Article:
Thomas H. Reynolds..
Frank M. Higgins.
The Secretary read the report of the Executive Committee.
(See the Report at end of Minutes, page 108.)
* Francis B. James declined this appointment to accept the Chairmanship of the Committee on Commercial Law, and Francis Rawle, of Philadelphia, Pa., was appointed Chairman of the Committee on Publications in his place.
John C. Richberg, of Illinois :
I desire to suggest after the word "territory” in Article XI of the Constitution, the insertion of the words “insular possession,” and I move the reference of the amendment to the Executive Committee.
There being no objection, it was so ordered by the President, and the report of the Executive Committee was received and placed on file.
A recess was taken until 8 P. M.
Tuesday, August 24, 1909, 8 P. M. The President called the meeting to order. New members were then elected.
(Sec List of New Members, page 128.) The Secretary announced that the General Council had organized at the close of the morning session, and elected Henry D. Estabrook, of New York, Chairman.
It is now my privilege and pleasure to introduce to you a distinguished advocate of France, M. Georges Barbey, of Paris, who will address you on the subject of French Family Law. Georges Barbey then read his paper.
(See the Appendix, page 431.) The President:
I am sure I voice the sentiments of all present when I say that we have been very greatly interested in the learned disquisition to which we have just listened.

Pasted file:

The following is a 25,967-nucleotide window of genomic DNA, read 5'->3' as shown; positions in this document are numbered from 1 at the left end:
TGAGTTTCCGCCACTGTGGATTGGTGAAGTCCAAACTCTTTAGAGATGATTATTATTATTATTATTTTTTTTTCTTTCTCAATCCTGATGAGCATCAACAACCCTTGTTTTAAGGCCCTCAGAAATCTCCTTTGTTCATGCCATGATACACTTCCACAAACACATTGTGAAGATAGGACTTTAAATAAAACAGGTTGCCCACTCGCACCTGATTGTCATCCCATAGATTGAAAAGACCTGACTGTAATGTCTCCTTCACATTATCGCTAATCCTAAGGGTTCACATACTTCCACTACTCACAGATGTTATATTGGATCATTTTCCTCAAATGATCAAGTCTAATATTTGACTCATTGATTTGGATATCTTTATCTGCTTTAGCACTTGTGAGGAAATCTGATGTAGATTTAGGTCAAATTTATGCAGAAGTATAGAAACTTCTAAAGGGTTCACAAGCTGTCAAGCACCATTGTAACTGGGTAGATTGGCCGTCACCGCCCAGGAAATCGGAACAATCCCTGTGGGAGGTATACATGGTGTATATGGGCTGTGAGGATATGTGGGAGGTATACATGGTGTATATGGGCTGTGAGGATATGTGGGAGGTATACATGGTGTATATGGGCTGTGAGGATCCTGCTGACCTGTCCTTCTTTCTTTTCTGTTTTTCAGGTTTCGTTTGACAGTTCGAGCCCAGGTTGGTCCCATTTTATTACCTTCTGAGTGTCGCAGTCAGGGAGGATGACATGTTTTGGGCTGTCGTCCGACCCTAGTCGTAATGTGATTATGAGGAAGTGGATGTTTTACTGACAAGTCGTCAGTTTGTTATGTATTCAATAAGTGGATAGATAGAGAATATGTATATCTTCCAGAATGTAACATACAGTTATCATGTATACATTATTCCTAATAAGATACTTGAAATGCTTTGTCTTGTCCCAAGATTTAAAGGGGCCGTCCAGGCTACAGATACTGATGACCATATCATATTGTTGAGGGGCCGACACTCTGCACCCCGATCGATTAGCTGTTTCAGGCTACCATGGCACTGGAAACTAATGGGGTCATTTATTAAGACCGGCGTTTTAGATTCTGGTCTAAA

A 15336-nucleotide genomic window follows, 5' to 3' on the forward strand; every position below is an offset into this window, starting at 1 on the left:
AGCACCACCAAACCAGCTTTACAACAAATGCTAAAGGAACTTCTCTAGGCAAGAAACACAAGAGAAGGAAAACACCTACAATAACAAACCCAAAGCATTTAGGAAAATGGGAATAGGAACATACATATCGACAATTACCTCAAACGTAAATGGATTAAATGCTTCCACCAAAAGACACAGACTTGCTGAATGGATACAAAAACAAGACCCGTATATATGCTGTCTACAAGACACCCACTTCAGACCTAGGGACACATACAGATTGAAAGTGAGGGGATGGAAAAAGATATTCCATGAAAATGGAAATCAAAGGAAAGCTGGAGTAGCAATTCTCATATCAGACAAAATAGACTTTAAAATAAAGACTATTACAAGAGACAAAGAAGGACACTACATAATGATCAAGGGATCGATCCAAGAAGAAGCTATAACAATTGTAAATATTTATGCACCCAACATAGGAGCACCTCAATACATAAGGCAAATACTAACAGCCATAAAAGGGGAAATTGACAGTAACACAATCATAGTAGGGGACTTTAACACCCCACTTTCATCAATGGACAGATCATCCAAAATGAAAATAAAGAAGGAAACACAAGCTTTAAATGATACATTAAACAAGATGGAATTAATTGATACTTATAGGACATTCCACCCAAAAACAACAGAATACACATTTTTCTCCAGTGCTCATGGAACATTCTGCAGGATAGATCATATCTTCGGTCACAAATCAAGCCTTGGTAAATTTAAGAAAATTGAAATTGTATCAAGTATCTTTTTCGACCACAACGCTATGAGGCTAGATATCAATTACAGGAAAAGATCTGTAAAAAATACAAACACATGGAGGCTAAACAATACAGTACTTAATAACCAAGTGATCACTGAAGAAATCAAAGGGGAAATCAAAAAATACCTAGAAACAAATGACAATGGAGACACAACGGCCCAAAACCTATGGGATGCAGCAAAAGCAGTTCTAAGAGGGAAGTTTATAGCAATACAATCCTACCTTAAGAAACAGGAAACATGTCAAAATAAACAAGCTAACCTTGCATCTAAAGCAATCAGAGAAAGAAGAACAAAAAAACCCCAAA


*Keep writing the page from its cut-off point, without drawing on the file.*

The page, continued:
When I was young the subject of incorrigible children was quite active, and sometimes it was suggested that I was within that category. When I grew up they began to talk about incorrigible parents, and I have sometimes thought that I was within that category. We have recently instituted in our larger cities, courts whose duty it is to determine in particular cases whether it is the child or the parent who is incorrigible, and who are dealing with children now in the view that they are not necessarily always as bad as they are painted.
It gives me pleasure to introduce to you now Judge Mack, of Chicago, who will address the Association upon the subject of Juvenile Courts. Julian W. Mack, of Illinois, then read his paper.
(See the Appendix, page 449.) The Association then adjourned until Wednesday, August 25, 1909, at 10 A. M.
Wednesday, August 25, 1909, 10 A. M. The President called the meeting to order. The President: I have a telegram addressed to me as President.
“Regretting inability to attend meeting, I send greetings to all the members and extend congratulations on the great good accomplished by the Association.
CHARLES F. MANDERSON.” Also the following telegram:
“Greetings to the Association. Would greatly appreciate permission to dedicate the forthcoming edition of Municipal Corporations, now in press, to the Association.
JOHN F. DILLON." P. W. Meldrim, of Georgia :
In regard to the telegram from Judge Dillon, it occurs to me that it would be proper for us to take some special notice of it. No living American lawyer has contributed more to the sum of our information than he. His great work on Municipal Corporations will live after many of the existing corporations themselves shall have perished. Great as has been his service, yet this Association loves him most because he has always been with us the charming companion and friend. It seems to me, therefore, proper that a resolution should be passed to this effect: